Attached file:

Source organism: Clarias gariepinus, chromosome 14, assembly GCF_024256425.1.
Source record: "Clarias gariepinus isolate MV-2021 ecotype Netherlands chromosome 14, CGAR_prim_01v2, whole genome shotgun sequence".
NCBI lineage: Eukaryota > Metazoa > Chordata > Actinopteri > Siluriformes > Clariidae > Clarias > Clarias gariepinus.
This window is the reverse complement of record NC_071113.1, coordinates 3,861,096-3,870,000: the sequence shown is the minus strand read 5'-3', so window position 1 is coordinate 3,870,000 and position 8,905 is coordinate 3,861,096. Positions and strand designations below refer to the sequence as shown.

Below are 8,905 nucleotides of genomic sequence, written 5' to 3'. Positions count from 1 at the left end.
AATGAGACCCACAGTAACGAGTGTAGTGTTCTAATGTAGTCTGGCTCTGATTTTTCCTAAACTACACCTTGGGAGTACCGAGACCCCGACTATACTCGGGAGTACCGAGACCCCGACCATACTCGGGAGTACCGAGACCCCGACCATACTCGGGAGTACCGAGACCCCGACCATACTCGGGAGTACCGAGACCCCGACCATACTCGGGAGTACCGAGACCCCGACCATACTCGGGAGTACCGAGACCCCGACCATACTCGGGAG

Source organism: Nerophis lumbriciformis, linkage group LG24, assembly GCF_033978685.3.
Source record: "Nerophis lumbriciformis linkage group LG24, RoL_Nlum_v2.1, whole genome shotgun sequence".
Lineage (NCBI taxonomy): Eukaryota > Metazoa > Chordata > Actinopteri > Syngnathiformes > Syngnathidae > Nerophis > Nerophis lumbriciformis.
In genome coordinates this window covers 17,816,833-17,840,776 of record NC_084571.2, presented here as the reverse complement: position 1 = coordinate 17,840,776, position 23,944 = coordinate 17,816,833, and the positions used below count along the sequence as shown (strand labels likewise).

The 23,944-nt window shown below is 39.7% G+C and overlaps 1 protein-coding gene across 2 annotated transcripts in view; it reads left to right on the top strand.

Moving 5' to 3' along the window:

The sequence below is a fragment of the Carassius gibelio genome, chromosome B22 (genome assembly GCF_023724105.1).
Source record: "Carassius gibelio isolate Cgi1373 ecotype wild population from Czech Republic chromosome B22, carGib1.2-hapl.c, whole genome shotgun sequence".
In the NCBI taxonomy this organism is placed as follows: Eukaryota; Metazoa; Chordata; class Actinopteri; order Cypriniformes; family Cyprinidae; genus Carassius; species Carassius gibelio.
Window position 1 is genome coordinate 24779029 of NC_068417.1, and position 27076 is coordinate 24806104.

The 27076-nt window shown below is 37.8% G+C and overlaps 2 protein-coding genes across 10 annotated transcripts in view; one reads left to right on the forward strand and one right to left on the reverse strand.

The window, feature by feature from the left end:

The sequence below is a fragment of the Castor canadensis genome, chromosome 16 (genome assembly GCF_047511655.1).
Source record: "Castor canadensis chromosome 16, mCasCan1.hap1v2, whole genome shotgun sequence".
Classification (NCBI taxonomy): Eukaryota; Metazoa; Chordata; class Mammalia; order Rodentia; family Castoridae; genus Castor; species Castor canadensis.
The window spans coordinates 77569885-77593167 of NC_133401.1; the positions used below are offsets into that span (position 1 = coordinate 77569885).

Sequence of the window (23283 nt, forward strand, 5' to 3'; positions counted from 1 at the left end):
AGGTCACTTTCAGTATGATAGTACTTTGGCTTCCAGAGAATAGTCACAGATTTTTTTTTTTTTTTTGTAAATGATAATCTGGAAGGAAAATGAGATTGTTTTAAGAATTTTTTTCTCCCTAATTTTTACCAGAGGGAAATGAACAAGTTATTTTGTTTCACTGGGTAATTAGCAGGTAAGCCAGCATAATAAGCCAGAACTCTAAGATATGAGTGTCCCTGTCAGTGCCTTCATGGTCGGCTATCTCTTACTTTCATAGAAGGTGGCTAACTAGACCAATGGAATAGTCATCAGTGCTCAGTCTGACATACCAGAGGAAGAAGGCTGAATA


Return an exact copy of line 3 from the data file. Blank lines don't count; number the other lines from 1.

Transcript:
NCBI lineage: Eukaryota > Metazoa > Chordata > Actinopteri > Siluriformes > Clariidae > Clarias > Clarias gariepinus.